PhoneGap From Scratch: Camera API & App Exporting

Want to learn how to use PhoneGap, but don’t know where to get started? Join us as we put together “Sculder”, not only a tribute to an excellent science fiction TV series, but a fully-fledged native mobile application for the believer in you!

Adding Camera Functionality

We left off in the last tutorial in this series just after getting our application into the Phonegap framework and awaiting to add our final piece of functionality: the device camera. The idea behind this tutorial is to allow the user to take a photo with the camera and then have it uploaded to a server. We will not cover the actual uploading of the image, but will leave the space for the functionality to be added. You can find plenty of examples of various implementations for uploading images via PHP, Ruby, and other server side languages elsewhere online. Instead, this tutorial will focus on taking the picture, displaying the picture taken, and giving the user an alert that the picture has been uploaded (the function that your server might fire when it returns a successful upload message).

The first thing we need to do is add a button onto our page:

Next, we need to add a bit of styling for the button to make it look a bit nicer. As we are developing for decent browsers, we can take advantage of some CSS3 styles.

If you now run and test your app (either the simulator or on a device) you should have a page like this:


Now we need to tie in the functionality. First, we start off with the capturePhoto() function that will start up the camera:

The success function, uploadPhoto, is the next to be written. This function will upload the photo to our server, output the image to the screen, and also give the user a notification that the image has been uploaded. Let's start by outputting the image to the screen:

One of the Phonegap APIs that we didn't really look at before, but we will use here, is the notification API. The Notification API is for alerting the user of an action performed, like the alert() Javascript functionality, but tailored for the specific device that it is running in. It also has the ability to beep, vibrate, or just simply pop-up and alert a dialog message. For this app, we are just going to be using the notification.alert(), which is a dialog box that can accept some customizable options. The basic usage is:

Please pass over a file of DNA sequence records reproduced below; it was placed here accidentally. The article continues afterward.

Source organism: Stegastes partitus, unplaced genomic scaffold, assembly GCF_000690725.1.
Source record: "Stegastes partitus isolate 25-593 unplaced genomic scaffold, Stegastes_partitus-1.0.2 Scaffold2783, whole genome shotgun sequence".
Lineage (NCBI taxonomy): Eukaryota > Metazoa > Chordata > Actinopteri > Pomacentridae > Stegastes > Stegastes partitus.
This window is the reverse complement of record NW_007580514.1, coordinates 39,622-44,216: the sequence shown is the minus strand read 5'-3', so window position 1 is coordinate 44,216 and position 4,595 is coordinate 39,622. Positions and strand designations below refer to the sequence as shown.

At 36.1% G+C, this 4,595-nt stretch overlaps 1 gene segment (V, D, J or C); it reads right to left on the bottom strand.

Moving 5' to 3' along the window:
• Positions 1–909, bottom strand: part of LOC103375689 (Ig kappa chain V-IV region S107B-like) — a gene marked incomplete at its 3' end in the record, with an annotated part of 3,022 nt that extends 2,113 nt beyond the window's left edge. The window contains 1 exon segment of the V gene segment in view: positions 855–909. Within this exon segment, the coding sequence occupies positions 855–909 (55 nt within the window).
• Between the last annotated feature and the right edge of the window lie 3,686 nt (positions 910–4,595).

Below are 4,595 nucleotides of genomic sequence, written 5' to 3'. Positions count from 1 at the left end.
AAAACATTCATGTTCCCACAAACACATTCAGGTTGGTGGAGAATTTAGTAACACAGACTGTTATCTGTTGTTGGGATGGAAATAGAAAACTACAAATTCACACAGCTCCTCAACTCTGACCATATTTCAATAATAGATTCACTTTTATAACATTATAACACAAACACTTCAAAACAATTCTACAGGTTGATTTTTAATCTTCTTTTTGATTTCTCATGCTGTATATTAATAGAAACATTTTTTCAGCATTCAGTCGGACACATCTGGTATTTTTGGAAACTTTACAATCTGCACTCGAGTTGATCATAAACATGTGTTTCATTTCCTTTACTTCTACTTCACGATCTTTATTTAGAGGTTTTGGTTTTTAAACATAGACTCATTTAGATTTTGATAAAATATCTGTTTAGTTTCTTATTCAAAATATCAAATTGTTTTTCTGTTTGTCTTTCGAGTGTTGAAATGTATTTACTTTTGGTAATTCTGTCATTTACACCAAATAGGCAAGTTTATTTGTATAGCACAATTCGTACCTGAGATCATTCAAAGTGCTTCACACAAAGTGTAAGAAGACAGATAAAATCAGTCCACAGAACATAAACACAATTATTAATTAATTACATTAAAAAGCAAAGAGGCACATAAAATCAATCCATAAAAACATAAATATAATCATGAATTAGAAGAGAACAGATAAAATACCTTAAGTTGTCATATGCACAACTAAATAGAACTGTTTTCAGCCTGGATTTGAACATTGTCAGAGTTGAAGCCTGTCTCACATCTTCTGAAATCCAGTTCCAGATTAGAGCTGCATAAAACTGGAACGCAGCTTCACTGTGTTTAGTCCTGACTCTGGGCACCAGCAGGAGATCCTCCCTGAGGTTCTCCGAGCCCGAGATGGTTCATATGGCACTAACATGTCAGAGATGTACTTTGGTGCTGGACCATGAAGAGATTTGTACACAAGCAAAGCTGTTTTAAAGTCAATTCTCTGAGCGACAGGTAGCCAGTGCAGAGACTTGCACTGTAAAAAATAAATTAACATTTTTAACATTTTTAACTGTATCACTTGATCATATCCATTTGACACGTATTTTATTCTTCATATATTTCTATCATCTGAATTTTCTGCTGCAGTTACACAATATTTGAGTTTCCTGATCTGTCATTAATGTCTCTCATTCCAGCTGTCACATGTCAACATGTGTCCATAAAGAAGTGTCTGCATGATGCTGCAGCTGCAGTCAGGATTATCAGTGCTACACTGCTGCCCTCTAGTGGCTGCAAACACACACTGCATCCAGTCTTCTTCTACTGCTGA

Within our uploadPhoto function, we are going to use the notification.alert() to display a message that the photo has been uploaded to the server. Our code looks like this:

We also need to write the okay function to make sure that we don't run into any errors when we run our code. It can do anything you want it to, but it's better used when tied into the server. At the moment, the function will remain empty.

Our uploadPhoto() function now looks like this:

You will now need to run the application on a device, as the simulator has no access to a camera. After taking a picture, you will get the following alert:

Our app is now complete and we are ready to export it as a working application and submit it to the stores!

Exporting for iOS

Please note that in order to distribute an application in the Apple App Store, you must have a paid-for developer certificate from Apple.

Exporting for the iOS platform can be a bit of a challenge, but as long as you have all your certificates pre-installed and synced up with Xcode (which you would have to have done before you could test on a device) it shouldn't be too challenging after you've done it once. If you double click on your project in Xcode and go to the Build Settings, make sure that your code signing identity is being used for the application.

You now need to go to Product => Archive and send the app to the Archive (Found in the Organizer window). It's possible that you may get an error along the lines of NSAutomaticpool is unavailable, this is due to Automatic Reference Counting (which is new). PhoneGap doesn't support it at the moment, so we just need to switch it off in the build settings for the project. If you go to the build setting and search for -CLANG_ENABLE_OBJC_ARC you will find it and switch it to "no".

Once that is done, you can head to iTunes Connect and begin setting up your app there. Once you have logged in, click on "Manage Applications" and "Add A New App". Go through the Wizard, add the iTunes Icon (512x512px in size) and at least one screenshot of the application. There are some other mandatory fields such as an SKU number (this is a tracking number for yourself. I personally use 0001 to start and continue from there) and a description. Once you have finished filling out the form, click submit.

Once finished you will be presented with the following